By now you’ve probably either made an appointment to complete your income tax return, or you have filed for an extension beyond the April 15 deadline. Either way, if you itemize on your tax return, be sure that you’re taking every deduction allowable by law to minimize your tax liability and keep the money that is rightly yours.
For starters if you’re a parent, take advantage of all the tax benefits that come from having children — from itemizing adoption expenses to deducting college costs, if eligible.
Do you work? If so, you want to make sure that you’re not leaving any work-related tax deductions on the table. This is relevant whether you work for someone else or you work for yourself, as I do. I’m considered a self-employed sole proprietor.
The IRS tip sheet on the home office deduction says that if you use part of your home for your business, you may qualify to deduct expenses for the business use of your home. The IRS has a publication for determining whether your home office deduction is legit, such as whether it is used exclusively and regularly for business purposes. In addition, your home office is the primary place where you do business, is where you meet with clients or customers and you do not have an office anywhere else.
Once you qualify as having a home office, you can write off certain expenses related to that home office, including a portion of your rent, real-estate taxes and utility costs. Of course, you should work with a tax professional to ensure you are taking the deductions that the IRS allows and not just making things up as you go along.
Now let’s say that you work for someone else — i.e., you are an employee of a company. You can claim some work-related expenses on your taxes as well.
For instance, if you incur travel-related expenses — and your employer does not reimburse you for those expenses — you may be able to include them on your income tax return. The same goes for car expenses when you use your vehicle for business purposes, meals when you’re away on business (you may only be able to write off 50 percent of your actual meal costs) and other job-related expenses. According to the IRS, “if you are an employee, you generally must complete Form 2106 to deduct your travel, transportation and entertainment expenses.”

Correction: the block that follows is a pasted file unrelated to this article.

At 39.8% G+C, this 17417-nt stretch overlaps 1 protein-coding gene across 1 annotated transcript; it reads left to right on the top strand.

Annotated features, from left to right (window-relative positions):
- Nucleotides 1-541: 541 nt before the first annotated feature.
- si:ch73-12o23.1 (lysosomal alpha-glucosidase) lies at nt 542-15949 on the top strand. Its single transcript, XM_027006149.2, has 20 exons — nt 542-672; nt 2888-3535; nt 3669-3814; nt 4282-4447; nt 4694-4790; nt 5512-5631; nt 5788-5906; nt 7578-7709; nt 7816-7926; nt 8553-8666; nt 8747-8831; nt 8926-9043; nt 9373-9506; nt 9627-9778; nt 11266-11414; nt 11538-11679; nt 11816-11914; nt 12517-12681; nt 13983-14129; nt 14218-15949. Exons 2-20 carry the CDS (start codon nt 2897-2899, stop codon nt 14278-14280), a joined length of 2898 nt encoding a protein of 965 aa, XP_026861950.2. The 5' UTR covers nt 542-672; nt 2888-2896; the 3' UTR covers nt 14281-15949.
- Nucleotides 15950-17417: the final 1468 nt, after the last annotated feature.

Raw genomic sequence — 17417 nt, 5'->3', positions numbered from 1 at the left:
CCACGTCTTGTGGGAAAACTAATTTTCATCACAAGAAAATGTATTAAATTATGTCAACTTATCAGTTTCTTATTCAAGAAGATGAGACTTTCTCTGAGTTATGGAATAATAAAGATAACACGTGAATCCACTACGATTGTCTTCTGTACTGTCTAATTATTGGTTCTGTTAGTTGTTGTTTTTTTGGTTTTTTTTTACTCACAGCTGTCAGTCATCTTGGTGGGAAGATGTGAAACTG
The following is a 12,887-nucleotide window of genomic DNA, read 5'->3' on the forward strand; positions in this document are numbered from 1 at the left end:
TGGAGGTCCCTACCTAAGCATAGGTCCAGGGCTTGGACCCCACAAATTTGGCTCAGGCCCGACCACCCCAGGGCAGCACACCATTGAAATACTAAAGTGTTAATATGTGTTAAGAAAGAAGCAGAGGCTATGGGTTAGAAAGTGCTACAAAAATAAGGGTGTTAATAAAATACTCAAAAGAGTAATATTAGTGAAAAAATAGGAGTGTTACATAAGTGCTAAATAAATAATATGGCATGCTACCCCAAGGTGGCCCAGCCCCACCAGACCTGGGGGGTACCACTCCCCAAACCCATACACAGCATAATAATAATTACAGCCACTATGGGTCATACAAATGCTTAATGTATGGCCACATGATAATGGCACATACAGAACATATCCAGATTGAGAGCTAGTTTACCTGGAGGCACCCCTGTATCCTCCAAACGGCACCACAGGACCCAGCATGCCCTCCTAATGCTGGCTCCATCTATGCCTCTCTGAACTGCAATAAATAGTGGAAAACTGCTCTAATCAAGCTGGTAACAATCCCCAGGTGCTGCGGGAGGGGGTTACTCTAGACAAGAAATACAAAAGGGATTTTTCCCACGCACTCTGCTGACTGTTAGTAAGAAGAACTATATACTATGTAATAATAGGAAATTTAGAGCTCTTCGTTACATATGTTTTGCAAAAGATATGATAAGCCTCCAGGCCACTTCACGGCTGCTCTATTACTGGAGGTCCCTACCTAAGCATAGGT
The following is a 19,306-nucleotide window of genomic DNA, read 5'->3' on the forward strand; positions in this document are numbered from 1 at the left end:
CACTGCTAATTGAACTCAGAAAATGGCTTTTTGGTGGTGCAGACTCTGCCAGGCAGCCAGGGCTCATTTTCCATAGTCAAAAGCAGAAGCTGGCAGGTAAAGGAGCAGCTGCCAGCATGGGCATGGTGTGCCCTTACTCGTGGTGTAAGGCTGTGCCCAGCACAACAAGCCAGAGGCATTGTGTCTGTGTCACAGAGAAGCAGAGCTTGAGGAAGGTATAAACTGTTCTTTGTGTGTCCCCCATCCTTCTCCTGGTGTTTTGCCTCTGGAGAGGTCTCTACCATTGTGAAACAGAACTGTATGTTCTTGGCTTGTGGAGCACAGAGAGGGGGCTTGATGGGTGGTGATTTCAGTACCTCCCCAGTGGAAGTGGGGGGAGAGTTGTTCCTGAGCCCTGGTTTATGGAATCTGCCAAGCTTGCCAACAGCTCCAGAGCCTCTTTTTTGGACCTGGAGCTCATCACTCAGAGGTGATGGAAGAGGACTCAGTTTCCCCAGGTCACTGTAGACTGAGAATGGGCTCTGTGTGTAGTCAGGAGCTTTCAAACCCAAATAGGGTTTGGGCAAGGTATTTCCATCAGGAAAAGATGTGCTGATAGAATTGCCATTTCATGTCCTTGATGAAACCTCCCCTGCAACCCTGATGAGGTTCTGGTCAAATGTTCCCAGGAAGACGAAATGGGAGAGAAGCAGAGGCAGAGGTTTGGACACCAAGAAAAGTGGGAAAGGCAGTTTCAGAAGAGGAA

Some employers reimburse their employees for these expenses — and then include that reimbursement on year-end W2 tax forms. Doing so can affect your ability to include these expenses as write-offs on your taxes. Again, make sure you speak with your tax professional before assuming that you can claim any expense as a legitimate tax deduction.
According to Turbo Tax, the following work-related expenses may also be included on your income-tax return:
- Fees and dues for any professional associations related to your line of work
- Money spent looking for a job
- Union dues if being in a union is a job requirement
- Any fees you incur with a work-required uniform or clothes
- Legal fees related to your job
If you spent money on something work-related and think it can be included on your tax return, then by all means, find out. There is no reason for you to leave any work-related expenses on the table when you could be using them to lower your tax bill or, even better, increasing your chances of getting a refund.
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